Some leaders ask team members to jump through hoops and over hurdles in order to prove their worth. As a team member shows promise and results, they devise yet another test to ensure that this colleague is really worth their time and investment. They have to earn every ounce of trust and responsibility this leader might bestow upon them some day in the distant future.
Know a leader who does this?
Constantly asking team members to prove themselves to earn their place is both exhausting and demotivating. Is this really the best way to produce quality work and performance?
When team members have to prove themselves before they are trusted or viewed as talented, they sour with every new roadblock. Over time, they disengage or come to resent the fact that they have to earn the right to be successful.
They come to view the leader as someone whose standards are high, but misses the mark when it comes to getting people to want to meet and exceed them.
If they could, they would ask a simple question: What is the downside of believing in people before they have proved themselves?
In a word, NONE.
Believing that others will do well before they apply themselves creates confidence and energy. Believing in people is a habit of great leaders.
They know that championing colleagues never robs them of their standards, expectations, or demands. Nor does it lower the bar on judging performance objectively. Instead, it simply presumes that a team member will succeed and motivates them to do everything in their power not to disappoint.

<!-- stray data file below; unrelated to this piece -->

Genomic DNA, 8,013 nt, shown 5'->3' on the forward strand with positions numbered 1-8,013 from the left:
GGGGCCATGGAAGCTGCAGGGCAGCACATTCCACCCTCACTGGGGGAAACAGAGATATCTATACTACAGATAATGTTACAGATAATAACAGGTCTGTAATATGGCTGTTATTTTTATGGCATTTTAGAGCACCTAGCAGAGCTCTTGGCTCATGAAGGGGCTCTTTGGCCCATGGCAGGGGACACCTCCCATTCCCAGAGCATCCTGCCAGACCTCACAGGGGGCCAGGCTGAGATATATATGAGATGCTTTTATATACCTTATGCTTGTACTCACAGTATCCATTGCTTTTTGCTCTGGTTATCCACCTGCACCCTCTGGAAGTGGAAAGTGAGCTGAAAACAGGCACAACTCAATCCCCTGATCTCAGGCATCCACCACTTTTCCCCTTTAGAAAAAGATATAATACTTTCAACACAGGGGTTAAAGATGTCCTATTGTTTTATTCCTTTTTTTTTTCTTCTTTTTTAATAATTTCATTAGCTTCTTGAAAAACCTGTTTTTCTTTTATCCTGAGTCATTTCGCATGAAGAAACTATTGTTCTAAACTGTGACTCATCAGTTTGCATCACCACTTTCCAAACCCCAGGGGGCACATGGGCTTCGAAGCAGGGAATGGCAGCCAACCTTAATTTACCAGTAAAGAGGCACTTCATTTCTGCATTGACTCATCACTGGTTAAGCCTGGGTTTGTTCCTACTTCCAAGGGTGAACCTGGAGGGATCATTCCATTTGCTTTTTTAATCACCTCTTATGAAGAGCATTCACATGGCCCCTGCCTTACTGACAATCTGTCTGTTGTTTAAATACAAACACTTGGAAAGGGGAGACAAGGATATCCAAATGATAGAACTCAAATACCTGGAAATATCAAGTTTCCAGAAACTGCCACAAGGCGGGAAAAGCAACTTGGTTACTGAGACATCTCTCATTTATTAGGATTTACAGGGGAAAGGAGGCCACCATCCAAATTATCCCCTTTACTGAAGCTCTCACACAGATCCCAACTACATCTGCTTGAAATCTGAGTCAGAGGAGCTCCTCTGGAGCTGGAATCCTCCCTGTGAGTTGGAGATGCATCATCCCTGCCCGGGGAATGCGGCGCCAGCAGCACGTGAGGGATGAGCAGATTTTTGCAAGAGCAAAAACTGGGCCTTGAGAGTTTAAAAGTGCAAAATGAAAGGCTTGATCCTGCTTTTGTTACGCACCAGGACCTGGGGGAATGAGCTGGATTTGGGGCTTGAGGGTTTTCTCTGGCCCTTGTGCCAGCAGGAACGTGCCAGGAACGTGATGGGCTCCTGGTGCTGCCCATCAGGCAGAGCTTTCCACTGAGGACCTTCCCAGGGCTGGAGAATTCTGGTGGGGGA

Ask experienced leaders why and how they have enjoyed so much success, and they will often describe a leader who believed in them before they believed in themselves. It was this wind at their back that propelled them forward in ways they didn’t think were possible.
Leaders who create the tailwind of belief in others have a bigger long-term impact than their brethren who relish putting people to the test.
Who would you rather work for? The answer is painfully obvious to everyone but the leader who holds up the hoops.
Thinking of all the behaviors a leader has in their kit, this one has to be in the Top 5 most effective? Thinking back on my life, there have been a handful of people outside my immediate family who believed in me like you describe in this post. I would've (still would) go to the ends of the earth if they ask me to.
Listen to the 15 minute daily discussion we had around this Field Notes entry: